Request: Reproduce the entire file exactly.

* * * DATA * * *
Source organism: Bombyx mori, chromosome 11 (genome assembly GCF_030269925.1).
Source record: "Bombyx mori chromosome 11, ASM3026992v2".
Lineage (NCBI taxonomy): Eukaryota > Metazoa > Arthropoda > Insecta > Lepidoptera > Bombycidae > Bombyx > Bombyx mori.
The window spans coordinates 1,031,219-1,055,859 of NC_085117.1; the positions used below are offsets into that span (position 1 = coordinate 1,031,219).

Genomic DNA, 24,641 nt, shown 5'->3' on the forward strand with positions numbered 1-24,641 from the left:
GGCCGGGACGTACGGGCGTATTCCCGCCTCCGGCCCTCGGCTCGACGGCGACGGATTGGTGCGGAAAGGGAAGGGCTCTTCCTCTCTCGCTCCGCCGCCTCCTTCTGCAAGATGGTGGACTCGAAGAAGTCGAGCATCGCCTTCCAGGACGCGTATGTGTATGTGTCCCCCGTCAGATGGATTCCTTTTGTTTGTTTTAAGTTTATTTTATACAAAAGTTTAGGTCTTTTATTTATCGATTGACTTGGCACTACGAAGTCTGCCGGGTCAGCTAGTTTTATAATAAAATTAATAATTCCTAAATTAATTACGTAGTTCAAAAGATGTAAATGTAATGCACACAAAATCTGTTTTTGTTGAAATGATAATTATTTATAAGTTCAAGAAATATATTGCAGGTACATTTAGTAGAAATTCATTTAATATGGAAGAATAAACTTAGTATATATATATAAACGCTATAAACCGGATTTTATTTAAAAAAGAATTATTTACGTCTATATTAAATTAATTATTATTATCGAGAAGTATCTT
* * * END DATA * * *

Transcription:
Source organism: Bombyx mori, chromosome 11 (genome assembly GCF_030269925.1).
Source record: "Bombyx mori chromosome 11, ASM3026992v2".
Lineage (NCBI taxonomy): Eukaryota > Metazoa > Arthropoda > Insecta > Lepidoptera > Bombycidae > Bombyx > Bombyx mori.
The window spans coordinates 1,031,219-1,055,859 of NC_085117.1; the positions used below are offsets into that span (position 1 = coordinate 1,031,219).

Genomic DNA, 24,641 nt, shown 5'->3' on the forward strand with positions numbered 1-24,641 from the left:
GGCCGGGACGTACGGGCGTATTCCCGCCTCCGGCCCTCGGCTCGACGGCGACGGATTGGTGCGGAAAGGGAAGGGCTCTTCCTCTCTCGCTCCGCCGCCTCCTTCTGCAAGATGGTGGACTCGAAGAAGTCGAGCATCGCCTTCCAGGACGCGTATGTGTATGTGTCCCCCGTCAGATGGATTCCTTTTGTTTGTTTTAAGTTTATTTTATACAAAAGTTTAGGTCTTTTATTTATCGATTGACTTGGCACTACGAAGTCTGCCGGGTCAGCTAGTTTTATAATAAAATTAATAATTCCTAAATTAATTACGTAGTTCAAAAGATGTAAATGTAATGCACACAAAATCTGTTTTTGTTGAAATGATAATTATTTATAAGTTCAAGAAATATATTGCAGGTACATTTAGTAGAAATTCATTTAATATGGAAGAATAAACTTAGTATATATATATAAACGCTATAAACCGGATTTTATTTAAAAAAGAATTATTTACGTCTATATTAAATTAATTATTATTATCGAGAAGTATCTT